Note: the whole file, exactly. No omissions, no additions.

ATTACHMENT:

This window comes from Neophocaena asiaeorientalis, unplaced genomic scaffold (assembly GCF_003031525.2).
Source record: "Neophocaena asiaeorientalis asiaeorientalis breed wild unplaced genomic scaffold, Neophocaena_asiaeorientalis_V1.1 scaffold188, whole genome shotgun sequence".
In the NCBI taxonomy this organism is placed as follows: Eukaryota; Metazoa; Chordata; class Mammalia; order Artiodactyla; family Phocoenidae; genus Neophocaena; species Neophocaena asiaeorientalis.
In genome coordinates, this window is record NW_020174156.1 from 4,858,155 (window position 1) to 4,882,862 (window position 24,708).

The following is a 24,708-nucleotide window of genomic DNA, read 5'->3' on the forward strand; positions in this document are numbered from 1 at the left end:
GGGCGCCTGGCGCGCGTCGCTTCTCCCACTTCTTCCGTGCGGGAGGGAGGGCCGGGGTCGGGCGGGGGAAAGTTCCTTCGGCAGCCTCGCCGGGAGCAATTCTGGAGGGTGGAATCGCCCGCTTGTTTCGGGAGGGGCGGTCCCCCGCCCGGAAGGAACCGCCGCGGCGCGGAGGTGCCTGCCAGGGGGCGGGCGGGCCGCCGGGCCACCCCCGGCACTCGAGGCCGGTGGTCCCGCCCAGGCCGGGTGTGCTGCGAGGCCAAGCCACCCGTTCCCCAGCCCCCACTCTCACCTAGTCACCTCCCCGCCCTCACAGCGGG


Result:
This window comes from Neophocaena asiaeorientalis, unplaced genomic scaffold (assembly GCF_003031525.2).
Source record: "Neophocaena asiaeorientalis asiaeorientalis breed wild unplaced genomic scaffold, Neophocaena_asiaeorientalis_V1.1 scaffold188, whole genome shotgun sequence".
In the NCBI taxonomy this organism is placed as follows: Eukaryota; Metazoa; Chordata; class Mammalia; order Artiodactyla; family Phocoenidae; genus Neophocaena; species Neophocaena asiaeorientalis.
In genome coordinates, this window is record NW_020174156.1 from 4,858,155 (window position 1) to 4,882,862 (window position 24,708).

The following is a 24,708-nucleotide window of genomic DNA, read 5'->3' on the forward strand; positions in this document are numbered from 1 at the left end:
GGGCGCCTGGCGCGCGTCGCTTCTCCCACTTCTTCCGTGCGGGAGGGAGGGCCGGGGTCGGGCGGGGGAAAGTTCCTTCGGCAGCCTCGCCGGGAGCAATTCTGGAGGGTGGAATCGCCCGCTTGTTTCGGGAGGGGCGGTCCCCCGCCCGGAAGGAACCGCCGCGGCGCGGAGGTGCCTGCCAGGGGGCGGGCGGGCCGCCGGGCCACCCCCGGCACTCGAGGCCGGTGGTCCCGCCCAGGCCGGGTGTGCTGCGAGGCCAAGCCACCCGTTCCCCAGCCCCCACTCTCACCTAGTCACCTCCCCGCCCTCACAGCGGG